Many custom motorcycles use hardtail frames — those without rear suspension.
There are several ways to classify motorcycles. One type of classification is motorcycle style, with categories such as cruisers or sportbikes. Another means of differentiating bikes is by their purpose — some motorcycles are built specifically for long distance touring, others for off-road riding. The type of frame a motorcycle uses is another distinguishing characteristic — there are two basic types of motorcycle frames: softail and hardtail. A softail frame includes two pieces, while a hardtail frame is built of a single piece. Motorcycles with hardtail frames have no rear suspension. Bikes with softail frames have a rear suspension system consisting of a swingarm and shock absorbers.
Background of the Harley-Davidson Softail
Technically, all bikes with a rear suspension system are softails motorcycles. In 1984, Harley-Davidson introduced a motorcycle with a new frame that concealed the rear suspension under the frame. That bike resembled the hardtail models, since the rear suspension wasn’t visible. Harley dubbed the new motorcycle the “Softail,” and launched a new family of motorcycles under that registered trademark name. The idea and initial development of the Softail was the work of Bill Davis, a rider and engineer living in St. Louis.
The Hardtail Frame
The hardtail, or rigid motorcycle frame, is one piece. The rear axle is attached directly to the frame. The lack of a rear suspension system gives hardtail bikes a distinctive streamlined look, often referred to as “the line.” The line is the look of the frame rails extending from the gas tank to the rear axle. Another result of the lack of rear suspension on a hardtail motorcycle is the feel of the road through the frame — every bump is transferred from the rear tire through the frame to the rider.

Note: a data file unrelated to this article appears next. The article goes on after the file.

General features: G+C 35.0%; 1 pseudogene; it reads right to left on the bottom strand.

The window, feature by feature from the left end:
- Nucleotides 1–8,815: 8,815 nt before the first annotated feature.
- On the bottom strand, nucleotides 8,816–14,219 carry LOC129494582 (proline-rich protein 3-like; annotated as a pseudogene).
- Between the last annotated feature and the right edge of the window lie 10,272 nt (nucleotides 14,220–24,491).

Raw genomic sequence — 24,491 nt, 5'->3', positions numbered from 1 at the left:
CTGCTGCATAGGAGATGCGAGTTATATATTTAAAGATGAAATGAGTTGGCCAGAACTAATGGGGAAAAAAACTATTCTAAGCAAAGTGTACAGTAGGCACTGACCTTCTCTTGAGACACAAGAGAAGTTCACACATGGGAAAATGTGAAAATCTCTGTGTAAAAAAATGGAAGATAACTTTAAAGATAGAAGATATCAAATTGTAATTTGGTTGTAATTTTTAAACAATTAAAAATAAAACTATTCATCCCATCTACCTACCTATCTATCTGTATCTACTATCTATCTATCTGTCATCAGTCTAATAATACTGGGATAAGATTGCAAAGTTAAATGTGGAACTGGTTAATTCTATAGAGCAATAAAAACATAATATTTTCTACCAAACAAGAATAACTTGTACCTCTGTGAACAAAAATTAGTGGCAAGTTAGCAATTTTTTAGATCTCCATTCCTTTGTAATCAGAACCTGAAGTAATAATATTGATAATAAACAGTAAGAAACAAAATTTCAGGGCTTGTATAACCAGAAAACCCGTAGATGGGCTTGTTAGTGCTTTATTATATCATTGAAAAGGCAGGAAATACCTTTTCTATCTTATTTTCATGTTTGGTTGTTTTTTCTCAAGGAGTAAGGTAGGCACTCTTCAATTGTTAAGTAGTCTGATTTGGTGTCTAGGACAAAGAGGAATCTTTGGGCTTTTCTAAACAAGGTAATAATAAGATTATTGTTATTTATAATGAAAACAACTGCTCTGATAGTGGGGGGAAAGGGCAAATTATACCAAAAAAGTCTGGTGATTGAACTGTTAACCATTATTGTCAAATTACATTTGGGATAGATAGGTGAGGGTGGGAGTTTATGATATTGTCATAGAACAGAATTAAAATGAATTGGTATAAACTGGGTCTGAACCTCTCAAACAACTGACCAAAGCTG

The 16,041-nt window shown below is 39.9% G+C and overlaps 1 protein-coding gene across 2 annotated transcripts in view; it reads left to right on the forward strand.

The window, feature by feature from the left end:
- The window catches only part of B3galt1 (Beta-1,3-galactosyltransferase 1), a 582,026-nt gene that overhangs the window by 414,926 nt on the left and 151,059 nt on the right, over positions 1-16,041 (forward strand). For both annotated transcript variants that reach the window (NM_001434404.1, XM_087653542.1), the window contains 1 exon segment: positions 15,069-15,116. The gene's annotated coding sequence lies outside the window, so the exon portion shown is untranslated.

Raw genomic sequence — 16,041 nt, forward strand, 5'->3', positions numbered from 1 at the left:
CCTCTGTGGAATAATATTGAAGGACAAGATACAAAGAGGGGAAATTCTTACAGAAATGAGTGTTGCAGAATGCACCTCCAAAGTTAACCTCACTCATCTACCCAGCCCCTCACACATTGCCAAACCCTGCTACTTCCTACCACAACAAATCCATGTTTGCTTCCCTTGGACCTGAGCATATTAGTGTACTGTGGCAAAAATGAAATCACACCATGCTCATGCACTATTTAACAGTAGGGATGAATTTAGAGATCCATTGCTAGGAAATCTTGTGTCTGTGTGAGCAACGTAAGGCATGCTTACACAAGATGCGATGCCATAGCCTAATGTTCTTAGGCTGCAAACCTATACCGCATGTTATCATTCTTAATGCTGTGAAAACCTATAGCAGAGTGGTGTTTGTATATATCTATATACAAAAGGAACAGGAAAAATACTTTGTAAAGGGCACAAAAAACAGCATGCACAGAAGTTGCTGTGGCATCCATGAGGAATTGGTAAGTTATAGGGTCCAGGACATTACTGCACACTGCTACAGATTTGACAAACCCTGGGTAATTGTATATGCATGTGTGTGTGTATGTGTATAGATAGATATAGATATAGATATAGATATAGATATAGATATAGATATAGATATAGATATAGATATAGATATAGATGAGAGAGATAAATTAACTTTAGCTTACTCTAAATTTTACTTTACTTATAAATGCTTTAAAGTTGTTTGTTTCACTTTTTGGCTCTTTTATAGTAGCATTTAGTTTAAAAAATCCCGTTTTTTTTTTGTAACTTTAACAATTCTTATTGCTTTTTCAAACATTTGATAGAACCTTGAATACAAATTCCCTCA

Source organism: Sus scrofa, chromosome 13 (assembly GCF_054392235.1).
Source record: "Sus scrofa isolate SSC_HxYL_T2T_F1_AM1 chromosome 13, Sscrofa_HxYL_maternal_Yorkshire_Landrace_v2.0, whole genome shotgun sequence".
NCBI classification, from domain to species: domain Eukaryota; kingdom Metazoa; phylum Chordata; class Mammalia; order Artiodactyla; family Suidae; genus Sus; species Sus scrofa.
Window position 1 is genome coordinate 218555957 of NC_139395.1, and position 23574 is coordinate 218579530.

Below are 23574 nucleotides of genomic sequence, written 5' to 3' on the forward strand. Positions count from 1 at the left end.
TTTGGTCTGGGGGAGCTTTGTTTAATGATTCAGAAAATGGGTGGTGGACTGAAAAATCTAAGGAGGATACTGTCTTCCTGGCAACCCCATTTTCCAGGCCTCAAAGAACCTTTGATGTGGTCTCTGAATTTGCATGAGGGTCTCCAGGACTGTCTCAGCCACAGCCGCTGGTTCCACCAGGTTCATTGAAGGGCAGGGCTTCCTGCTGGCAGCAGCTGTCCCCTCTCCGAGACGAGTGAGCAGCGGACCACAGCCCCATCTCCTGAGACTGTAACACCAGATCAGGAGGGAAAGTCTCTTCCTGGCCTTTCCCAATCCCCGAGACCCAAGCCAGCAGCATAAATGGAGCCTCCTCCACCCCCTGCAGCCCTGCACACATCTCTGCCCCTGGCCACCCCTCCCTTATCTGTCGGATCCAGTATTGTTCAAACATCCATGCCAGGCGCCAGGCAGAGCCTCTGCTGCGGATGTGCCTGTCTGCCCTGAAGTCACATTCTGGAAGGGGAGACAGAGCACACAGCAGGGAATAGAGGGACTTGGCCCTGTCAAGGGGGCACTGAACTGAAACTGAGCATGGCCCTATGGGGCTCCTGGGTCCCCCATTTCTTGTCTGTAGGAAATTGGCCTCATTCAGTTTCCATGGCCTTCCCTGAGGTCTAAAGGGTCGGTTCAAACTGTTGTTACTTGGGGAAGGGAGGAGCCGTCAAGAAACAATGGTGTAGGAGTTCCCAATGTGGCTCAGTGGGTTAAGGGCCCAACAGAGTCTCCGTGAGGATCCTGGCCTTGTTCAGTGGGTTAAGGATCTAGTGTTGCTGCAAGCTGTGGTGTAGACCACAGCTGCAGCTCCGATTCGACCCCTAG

The Harley-Davidson Softail Frame
The two pieces of the Harley-Davidson Softail frame are connected by a pivot joint. The inverted cantilever rear end has a triangular assembly, which pivots near the seat of the motorcycle. The two shock absorbers are hidden under the engine. Because the rear suspension is hidden, the Softail frame maintains “the line” of the hardtail frame while softening the impact of the road on the rider.
The Hardtail Vs. The Softail
Similar looks aside, the biggest difference between a motorcycle with a hardtail frame and a Harley-Davidson Softail is the ride. The rear suspension of the Softail gives the rider a smoother ride and better handling. The rigid frame of the hardtail does give these motorcycles a slight advantage in cornering. Because the Softail has more parts — the swing arm and shock absorbers — there is a slightly greater cost of construction involved, and there are more parts that can wear out. Hardtail bikes are less suited for longer rides, since the motorcycle transfers the impact of every bump to the rider.